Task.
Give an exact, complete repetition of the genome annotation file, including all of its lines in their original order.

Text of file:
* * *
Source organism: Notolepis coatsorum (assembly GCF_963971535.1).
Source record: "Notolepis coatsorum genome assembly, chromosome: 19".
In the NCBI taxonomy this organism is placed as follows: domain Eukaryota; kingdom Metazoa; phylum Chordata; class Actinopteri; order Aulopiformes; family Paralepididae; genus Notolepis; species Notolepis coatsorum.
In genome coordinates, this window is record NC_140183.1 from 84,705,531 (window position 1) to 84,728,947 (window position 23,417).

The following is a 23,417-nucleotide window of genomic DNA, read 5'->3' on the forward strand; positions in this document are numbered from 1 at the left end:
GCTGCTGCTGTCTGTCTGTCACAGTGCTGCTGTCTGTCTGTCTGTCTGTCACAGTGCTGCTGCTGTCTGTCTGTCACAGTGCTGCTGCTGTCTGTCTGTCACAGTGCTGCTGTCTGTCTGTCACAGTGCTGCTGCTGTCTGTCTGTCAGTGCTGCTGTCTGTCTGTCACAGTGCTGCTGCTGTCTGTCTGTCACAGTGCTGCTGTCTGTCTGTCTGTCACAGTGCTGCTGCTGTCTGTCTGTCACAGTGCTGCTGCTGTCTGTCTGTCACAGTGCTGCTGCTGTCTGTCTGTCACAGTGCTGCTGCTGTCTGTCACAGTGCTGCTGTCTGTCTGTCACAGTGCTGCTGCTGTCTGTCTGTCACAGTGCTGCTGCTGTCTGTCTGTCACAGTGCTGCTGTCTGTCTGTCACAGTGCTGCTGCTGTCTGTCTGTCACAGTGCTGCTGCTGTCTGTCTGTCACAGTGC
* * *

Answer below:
Source organism: Notolepis coatsorum (assembly GCF_963971535.1).
Source record: "Notolepis coatsorum genome assembly, chromosome: 19".
In the NCBI taxonomy this organism is placed as follows: domain Eukaryota; kingdom Metazoa; phylum Chordata; class Actinopteri; order Aulopiformes; family Paralepididae; genus Notolepis; species Notolepis coatsorum.
In genome coordinates, this window is record NC_140183.1 from 84,705,531 (window position 1) to 84,728,947 (window position 23,417).

The following is a 23,417-nucleotide window of genomic DNA, read 5'->3' on the forward strand; positions in this document are numbered from 1 at the left end:
GCTGCTGCTGTCTGTCTGTCACAGTGCTGCTGTCTGTCTGTCTGTCTGTCACAGTGCTGCTGCTGTCTGTCTGTCACAGTGCTGCTGCTGTCTGTCTGTCACAGTGCTGCTGTCTGTCTGTCACAGTGCTGCTGCTGTCTGTCTGTCAGTGCTGCTGTCTGTCTGTCACAGTGCTGCTGCTGTCTGTCTGTCACAGTGCTGCTGTCTGTCTGTCTGTCACAGTGCTGCTGCTGTCTGTCTGTCACAGTGCTGCTGCTGTCTGTCTGTCACAGTGCTGCTGCTGTCTGTCTGTCACAGTGCTGCTGCTGTCTGTCACAGTGCTGCTGTCTGTCTGTCACAGTGCTGCTGCTGTCTGTCTGTCACAGTGCTGCTGCTGTCTGTCTGTCACAGTGCTGCTGTCTGTCTGTCACAGTGCTGCTGCTGTCTGTCTGTCACAGTGCTGCTGCTGTCTGTCTGTCACAGTGC